house survey or snagging list

Home Survey or Snagging List: Which Is Best for a New Build Property?

One of the great things about buying a new build property is that… it’s new! For this reason, there shouldn’t be the structural problems or other issues you may come across with older buildings. However, you shouldn’t assume absolutely everything will be perfect.

Often, builders overlook small details when finishing new builds and it’s irritating to move into a property to find there are imperfections.

For this reason, it’s wise to get an independent specialist to check for ‘snags’ before you sign the contract. A relatively inexpensive snagging list will point out problems for the developer to remedy, meaning you don’t have any arguments post completion. Find out more about new build snagging surveys and when you should get one done…

What is a snag?

A snag usually means a small defect or problem that needs to be addressed to make the property feel properly finished. It could be minor damage such as:


  • A cracked tile
  • Marked paintwork/paint drips
  • A scratched window
  • A broken hinge



Or something due to poor workmanship e.g.:


  • Major cracks
  • Improperly fitted fixtures
  • A leaking pipe
  • Surfaces that aren’t level



What is a snagging list?

If you ask Trinity Rose to carry out a snagging survey, we will compile a list of defects/issues that you can ask the developer to rectify. This new build snagging list isn’t officially a survey but will include a whole range of things, from unmet Building Regulations to minor damage and sloppy decoration. Basically, a snagging list is acknowledgement of everything that needs to be done to ensure the property is to the standard you’d expect from a new build.

What is a Home Buyer Report?

A HomeBuyer Report is a survey that will look at visible and potential problems in a property that might require work. This mid-range survey is a great option for reasonably new properties and goes into detail on surface level issues.

Which survey is best for a new build?

We always recommend that a professional has a look around a property before you sign any contracts. The findings not only alert you to issues, but support any requests you make to the vendor/developer for tackling problems. However, the kind of survey you opt for is up to you.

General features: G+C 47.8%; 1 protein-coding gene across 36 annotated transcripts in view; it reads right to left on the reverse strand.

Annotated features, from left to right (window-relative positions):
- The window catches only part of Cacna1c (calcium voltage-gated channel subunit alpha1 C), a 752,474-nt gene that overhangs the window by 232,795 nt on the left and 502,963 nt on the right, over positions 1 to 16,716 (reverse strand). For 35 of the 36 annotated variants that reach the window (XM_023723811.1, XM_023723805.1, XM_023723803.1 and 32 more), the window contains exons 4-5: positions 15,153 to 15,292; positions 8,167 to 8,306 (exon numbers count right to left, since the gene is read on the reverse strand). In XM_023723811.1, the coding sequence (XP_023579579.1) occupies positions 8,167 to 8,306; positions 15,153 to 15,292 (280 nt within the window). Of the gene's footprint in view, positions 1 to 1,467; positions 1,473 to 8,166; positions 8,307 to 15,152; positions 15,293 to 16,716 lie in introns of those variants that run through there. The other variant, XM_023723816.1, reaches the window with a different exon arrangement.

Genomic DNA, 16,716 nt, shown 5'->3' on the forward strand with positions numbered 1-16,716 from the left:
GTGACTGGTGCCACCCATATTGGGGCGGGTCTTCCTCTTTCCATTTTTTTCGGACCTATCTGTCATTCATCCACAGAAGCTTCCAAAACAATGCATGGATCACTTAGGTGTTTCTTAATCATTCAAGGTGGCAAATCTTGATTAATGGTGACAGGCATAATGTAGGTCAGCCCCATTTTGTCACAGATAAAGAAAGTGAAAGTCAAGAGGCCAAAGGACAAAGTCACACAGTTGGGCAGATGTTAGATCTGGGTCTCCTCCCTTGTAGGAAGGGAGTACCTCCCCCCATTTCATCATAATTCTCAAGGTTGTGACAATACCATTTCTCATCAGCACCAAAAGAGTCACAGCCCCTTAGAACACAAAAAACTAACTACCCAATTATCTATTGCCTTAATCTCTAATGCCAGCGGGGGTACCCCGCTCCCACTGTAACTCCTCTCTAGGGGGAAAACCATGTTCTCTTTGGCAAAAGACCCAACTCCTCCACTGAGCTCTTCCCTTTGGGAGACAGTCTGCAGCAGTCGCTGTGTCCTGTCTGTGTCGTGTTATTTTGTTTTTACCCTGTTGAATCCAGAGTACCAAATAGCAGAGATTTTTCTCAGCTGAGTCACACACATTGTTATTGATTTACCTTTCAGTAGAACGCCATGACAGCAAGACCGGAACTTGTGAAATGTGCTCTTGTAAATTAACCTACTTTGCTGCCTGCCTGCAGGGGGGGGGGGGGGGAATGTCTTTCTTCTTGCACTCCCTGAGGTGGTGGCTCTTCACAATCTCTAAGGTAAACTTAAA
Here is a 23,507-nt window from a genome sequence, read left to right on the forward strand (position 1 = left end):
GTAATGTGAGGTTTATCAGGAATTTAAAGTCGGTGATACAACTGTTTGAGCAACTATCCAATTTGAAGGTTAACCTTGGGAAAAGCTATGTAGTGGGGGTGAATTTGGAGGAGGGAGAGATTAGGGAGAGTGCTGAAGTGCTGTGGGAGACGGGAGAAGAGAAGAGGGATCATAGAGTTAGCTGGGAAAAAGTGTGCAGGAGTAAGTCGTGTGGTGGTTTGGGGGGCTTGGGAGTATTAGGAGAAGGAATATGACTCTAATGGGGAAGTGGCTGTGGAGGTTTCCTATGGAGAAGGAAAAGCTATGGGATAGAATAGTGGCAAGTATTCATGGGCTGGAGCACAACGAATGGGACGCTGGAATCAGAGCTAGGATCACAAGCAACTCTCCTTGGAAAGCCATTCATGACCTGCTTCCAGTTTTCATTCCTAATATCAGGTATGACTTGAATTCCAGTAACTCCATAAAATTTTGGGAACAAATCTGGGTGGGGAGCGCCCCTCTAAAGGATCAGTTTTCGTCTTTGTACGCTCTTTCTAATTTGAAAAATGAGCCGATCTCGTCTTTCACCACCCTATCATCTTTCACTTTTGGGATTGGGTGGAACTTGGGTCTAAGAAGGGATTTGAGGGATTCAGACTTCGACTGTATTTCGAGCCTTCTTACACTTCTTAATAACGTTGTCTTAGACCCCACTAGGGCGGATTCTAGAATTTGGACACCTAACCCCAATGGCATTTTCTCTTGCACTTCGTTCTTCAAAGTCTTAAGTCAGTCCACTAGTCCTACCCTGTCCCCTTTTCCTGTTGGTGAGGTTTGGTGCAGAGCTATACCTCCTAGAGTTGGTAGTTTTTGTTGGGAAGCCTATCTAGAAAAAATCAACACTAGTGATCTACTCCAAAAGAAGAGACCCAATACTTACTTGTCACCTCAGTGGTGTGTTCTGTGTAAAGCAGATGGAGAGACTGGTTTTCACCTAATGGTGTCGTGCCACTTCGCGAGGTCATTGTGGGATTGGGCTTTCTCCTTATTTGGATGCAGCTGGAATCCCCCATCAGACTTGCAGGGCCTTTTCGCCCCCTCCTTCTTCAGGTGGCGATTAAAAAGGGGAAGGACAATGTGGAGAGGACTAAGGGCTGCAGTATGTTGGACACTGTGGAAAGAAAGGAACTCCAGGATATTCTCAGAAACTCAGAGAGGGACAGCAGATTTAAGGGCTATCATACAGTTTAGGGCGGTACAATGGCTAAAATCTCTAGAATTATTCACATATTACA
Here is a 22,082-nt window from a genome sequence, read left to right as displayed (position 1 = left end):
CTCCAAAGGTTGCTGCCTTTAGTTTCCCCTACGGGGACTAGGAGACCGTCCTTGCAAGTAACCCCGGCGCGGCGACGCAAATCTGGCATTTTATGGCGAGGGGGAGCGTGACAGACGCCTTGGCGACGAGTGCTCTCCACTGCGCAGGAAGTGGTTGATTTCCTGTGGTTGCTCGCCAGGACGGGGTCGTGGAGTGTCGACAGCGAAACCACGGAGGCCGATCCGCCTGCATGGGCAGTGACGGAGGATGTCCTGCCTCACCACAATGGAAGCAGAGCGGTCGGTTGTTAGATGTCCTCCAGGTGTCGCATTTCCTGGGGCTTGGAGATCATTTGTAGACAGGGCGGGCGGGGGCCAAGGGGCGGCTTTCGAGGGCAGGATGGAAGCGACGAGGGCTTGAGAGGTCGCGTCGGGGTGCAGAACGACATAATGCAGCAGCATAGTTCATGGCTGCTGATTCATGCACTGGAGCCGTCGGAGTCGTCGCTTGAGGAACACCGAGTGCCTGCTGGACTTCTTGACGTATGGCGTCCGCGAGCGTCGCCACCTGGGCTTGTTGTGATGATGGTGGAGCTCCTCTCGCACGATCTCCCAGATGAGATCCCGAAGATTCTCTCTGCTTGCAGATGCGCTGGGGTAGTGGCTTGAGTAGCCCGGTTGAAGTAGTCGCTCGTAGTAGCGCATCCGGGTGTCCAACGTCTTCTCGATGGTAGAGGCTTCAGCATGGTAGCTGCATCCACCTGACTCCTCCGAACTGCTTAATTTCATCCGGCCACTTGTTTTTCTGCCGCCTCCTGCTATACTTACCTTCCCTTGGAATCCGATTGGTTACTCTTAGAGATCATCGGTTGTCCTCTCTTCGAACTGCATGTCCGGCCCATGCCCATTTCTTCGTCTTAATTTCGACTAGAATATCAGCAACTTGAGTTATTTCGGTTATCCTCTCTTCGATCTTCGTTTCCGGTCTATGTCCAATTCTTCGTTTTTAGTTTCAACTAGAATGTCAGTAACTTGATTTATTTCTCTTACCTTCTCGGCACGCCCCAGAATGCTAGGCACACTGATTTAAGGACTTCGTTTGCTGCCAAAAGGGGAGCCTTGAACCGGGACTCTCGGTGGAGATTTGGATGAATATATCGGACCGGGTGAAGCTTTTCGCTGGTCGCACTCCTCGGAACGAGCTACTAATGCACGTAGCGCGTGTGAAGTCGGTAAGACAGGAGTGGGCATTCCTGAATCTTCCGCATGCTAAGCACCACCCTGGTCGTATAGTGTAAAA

Different kinds of property require different levels of investigation. One of the really appealing things about new build homes is that they should be relatively problem-free, especially when it comes to major structural defects.

For this reason, a snagging survey is usually the perfect choice. Of course, if you want to delve deeper and have more thorough checks carried out, you could ask for a HomeBuyer Report: it certainly won’t be the wrong choice. However, the kinds of problems associated with new builds are normally aesthetic or very minor, so anything beyond a snagging report is usually unnecessary. If you’d like help choosing the most appropriate survey for a property, we’ll be happy to offer our professional guidance.

Do I need a survey when I have a new build home warranty?

New build properties are often covered by warranties that usually last for many years. For this reason, some people think they don’t need a snagging survey. However, warranties sometimes don’t cover the things you’d expect and it’s far better to have all issues resolved before you move in.

Warranties can also be complicated and/or split into different periods. For example, you might initially be covered against the firm going insolvent; then the defects insurance period kicks in once the house is built, lasting a couple of years; and finally, the structural insurance period may cover the remaining warranty time.

With the above example, after a couple of years have passed, the builder wouldn’t have to fix any smaller problems such as leaking windows due to poor workmanship. If you don’t realise there’s an issue until this point, you won’t be covered and may have to pay for repairs yourself. A new build snagging survey should catch issues like these so they can be rectified by the developer before you move in.

Who pays for snagging?


  • Usually, the buyer pays for a snagging survey but you can sometimes pass the cost on to the developer.
  • If you submit your snagging list within two years of the completion date, the developer/builder should pay to fix any snags.
  • After two years, you will have to resolve any snags at your own expense.



The small cost of new build snagging survey is well worth the peace of mind that you’ll get the new build home of your dreams, in the condition you’d hope for and expect.

Who carries out a snagging survey?

Technically, anyone can carry out a snagging survey; you do not need to be RICS registered to compile a snagging list. However, an experienced Chartered Surveyor will know exactly what to look for and a signed report from a professional carries a lot of weight with developers. During the inspection, your surveyor will thoroughly check the property for defects, problems and aesthetic issues. They will compile a signed, comprehensive snagging list which you can then present to your developer to resolve before you sign the contract.

Get in touch

If you’re buying a new build and would like to arrange a snagging survey, or have any questions at all, please get in touch. Our experienced team will be happy to help.